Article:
Between attending college and becoming a self-described “orchestral Tori Amos,” a girl can only do so much to change the world while cramming for finals.
Pianist and vocalist Katherine Schell will headline a benefit for Special Days, a summer and winter camp program in Brighton for kids with cancer or leukemia, at the Michigan Theater on Sunday night. The camp has helped thousands of kids and their families – including Schell’s, whose younger brother had leukemia – get away from hospital gloom.
“When my little brother had leukemia, he went to (Special Days),” Schell said. She took part in a “partners camp” that also includes patients’ siblings. “That’s how (my family) got involved. We’ve been donating money and benefiting the camps ever since.”
Sunday’s performance will formally introduce Ann Arbor to the classically trained Schell. Now a third-year music and philosophy major at Loyola University Chicago, Schell took piano lessons from the age of six until her early teens, developing a taste for the Beethoven-style dramaticism that undercuts her present work.
“My parents are not (in tune) with music at all – I never really started listening to the radio until high school,” Schell said. “We had a jukebox in our basement, so it was oldies and classical.”
Fortunately, she’s developed her own taste in music since her formative years. Besides a great deal of Tori Amos, Schell said, “Wilco is great – I’m into a lot of indie rock, actually really folk music lately, like Sufjan Stevens and Cat Power right now.”
Touring during school breaks and backed by a rhythm-and-strings outfit, Schell describes her sound as “chamber rock,” combining her childhood classical training with blues, jazz and modern rock. Her debut LP, Emptier Streets on Recessive Gene Records, opens with ascending, minor-key arpeggios that indicate years of Czerny A%tudes study. Vocals occasionally sound like a dulcet Fiona Apple in the lower register. Most of the time, Schell’s vocals are almost indistinguishable from Sarah McLachlan’s.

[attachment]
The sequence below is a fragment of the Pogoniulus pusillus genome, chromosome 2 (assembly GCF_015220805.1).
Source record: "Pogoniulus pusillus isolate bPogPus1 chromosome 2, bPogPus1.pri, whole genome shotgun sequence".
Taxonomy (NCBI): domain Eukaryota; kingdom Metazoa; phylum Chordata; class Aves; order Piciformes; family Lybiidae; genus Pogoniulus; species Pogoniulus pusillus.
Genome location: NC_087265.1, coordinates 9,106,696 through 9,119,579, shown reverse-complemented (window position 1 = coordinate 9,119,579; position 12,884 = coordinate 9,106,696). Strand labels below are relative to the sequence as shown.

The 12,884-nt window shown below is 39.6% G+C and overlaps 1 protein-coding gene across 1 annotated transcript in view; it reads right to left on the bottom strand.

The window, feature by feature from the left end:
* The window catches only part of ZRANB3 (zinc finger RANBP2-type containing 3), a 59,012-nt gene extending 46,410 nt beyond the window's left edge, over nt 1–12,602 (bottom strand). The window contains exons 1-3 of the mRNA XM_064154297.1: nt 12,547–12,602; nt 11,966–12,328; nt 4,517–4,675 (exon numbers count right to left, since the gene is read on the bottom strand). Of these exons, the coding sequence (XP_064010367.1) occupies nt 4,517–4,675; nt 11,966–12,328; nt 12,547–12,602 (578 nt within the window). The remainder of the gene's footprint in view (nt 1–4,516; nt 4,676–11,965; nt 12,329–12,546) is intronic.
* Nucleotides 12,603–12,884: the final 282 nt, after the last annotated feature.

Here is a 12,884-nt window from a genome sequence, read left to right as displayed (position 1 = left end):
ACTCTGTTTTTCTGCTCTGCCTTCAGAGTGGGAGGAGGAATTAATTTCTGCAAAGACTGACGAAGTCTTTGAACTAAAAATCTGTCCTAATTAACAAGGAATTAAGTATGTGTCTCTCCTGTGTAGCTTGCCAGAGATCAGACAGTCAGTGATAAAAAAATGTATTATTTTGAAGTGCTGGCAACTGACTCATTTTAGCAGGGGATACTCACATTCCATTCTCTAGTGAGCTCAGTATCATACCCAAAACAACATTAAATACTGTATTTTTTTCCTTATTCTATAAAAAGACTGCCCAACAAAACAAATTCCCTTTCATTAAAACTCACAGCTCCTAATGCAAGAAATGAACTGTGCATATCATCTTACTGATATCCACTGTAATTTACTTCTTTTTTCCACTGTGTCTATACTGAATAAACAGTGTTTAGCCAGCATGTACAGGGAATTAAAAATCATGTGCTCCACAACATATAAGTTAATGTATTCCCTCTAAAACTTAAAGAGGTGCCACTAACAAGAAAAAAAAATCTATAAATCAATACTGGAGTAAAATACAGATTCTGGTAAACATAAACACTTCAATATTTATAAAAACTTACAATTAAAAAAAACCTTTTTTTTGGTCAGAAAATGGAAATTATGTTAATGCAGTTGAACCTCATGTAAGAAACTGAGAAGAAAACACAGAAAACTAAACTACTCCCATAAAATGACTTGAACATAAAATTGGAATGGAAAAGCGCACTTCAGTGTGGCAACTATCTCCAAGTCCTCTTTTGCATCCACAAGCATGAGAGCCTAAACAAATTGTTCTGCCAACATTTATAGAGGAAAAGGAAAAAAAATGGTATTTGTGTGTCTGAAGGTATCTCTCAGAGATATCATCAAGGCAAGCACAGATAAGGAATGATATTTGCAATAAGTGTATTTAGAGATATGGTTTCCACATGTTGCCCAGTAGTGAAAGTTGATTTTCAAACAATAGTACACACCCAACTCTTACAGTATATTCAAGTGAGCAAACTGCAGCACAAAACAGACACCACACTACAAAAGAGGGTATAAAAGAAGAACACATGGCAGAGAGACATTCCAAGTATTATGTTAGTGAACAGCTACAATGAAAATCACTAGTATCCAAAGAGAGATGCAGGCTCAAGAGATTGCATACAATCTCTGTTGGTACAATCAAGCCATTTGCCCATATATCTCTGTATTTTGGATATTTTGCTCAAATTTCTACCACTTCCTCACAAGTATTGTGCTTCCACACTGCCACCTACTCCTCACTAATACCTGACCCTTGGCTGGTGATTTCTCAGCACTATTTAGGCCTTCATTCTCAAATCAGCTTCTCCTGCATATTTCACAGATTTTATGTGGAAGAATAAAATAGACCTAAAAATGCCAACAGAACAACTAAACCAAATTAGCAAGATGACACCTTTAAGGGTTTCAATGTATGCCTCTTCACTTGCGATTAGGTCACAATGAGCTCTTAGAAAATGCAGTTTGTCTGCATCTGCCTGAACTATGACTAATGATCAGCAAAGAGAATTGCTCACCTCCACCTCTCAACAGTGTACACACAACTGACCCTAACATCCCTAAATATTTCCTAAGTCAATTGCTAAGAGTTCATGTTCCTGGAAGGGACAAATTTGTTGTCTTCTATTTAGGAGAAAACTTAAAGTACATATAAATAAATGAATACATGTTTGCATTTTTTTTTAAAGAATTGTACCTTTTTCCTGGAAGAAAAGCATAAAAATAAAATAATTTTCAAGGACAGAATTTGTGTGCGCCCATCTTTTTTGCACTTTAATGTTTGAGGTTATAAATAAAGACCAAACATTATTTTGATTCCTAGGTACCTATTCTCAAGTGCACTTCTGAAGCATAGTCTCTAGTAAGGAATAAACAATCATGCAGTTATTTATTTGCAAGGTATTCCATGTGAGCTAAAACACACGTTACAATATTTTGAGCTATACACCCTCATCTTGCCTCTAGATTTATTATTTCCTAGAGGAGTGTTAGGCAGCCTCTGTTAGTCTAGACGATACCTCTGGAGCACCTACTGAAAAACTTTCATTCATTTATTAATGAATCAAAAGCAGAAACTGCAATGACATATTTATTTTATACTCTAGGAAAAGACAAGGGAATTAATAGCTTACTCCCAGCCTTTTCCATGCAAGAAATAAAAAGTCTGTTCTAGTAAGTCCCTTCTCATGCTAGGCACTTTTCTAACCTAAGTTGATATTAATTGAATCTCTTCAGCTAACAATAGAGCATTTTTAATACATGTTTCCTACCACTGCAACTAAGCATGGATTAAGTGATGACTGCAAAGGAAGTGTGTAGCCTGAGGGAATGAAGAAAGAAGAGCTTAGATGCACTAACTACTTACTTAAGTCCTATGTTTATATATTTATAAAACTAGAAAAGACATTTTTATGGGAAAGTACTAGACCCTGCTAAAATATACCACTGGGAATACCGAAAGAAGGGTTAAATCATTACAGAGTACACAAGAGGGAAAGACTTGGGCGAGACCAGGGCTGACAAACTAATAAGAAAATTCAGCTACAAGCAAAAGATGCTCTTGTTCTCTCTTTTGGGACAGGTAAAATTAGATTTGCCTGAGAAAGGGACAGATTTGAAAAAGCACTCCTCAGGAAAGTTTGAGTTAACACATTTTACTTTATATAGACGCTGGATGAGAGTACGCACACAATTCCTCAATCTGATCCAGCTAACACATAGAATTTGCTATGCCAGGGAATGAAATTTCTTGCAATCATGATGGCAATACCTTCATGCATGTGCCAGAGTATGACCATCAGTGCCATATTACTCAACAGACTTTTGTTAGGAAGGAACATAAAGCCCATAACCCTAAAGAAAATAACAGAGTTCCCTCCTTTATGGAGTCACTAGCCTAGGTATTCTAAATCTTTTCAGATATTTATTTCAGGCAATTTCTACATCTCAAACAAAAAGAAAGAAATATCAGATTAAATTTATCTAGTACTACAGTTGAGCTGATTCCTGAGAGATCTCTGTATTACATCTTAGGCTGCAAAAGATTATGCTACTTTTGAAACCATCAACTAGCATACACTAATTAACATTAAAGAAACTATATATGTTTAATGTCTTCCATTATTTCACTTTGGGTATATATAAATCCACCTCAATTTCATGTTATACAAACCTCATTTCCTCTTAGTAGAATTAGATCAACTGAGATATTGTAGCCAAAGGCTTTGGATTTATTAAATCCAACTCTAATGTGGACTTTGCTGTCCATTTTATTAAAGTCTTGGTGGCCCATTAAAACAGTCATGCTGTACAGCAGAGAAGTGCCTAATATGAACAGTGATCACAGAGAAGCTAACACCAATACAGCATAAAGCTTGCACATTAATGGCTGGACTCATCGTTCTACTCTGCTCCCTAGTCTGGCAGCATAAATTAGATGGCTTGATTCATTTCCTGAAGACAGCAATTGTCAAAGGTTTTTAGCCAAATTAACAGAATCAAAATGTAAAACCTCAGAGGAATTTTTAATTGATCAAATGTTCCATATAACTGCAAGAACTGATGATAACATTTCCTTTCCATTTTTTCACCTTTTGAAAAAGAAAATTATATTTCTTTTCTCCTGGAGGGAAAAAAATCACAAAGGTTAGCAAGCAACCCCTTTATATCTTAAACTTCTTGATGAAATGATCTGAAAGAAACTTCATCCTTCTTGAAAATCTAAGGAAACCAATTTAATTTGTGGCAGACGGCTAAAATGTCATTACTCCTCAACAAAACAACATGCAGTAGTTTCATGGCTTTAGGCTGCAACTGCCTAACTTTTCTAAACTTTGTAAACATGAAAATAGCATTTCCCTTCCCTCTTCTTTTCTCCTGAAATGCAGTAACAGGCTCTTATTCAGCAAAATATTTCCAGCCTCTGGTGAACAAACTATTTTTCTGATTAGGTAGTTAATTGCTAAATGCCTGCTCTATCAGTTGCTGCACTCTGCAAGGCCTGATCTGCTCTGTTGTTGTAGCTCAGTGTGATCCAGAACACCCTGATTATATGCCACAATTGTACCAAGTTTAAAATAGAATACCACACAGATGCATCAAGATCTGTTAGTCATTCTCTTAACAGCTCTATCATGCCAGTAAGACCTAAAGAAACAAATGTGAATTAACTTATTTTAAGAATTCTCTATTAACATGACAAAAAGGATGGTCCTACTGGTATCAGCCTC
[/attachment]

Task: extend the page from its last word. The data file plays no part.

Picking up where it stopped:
Occasionally, especially at competitions, organizers are quick to slot her under the “adult-contemporary” banner.
While that specific category could pigeonhole a younger artist, Schell’s genre-bending sound earned her a VH1 Save the Music Foundation’s 2005 Songwriter of the Year award for “Rest Assured.” Incidentally, the contest was judged by another award-winning pianist and vocalist, Norah Jones.
“Rest Assured” has grabbed more critical attention, but Schell values another song on Emptier Streets more.
“The first song that I wrote (“Come to Me”) – it’s probably the most important to me. That was the song I wrote for my little brother when my family was going through a lot of hard times with all that stuff, the leukemia,” Schell said.
Schell has performed “Come To Me” live on KISS 103.5 FM in Chicago and should be working it into her Special Days set as well.
After the benefit show, Schell heads back to school for a round of finals before holiday break. Then, she’ll be packing up again for her Colorado Mountain Tour.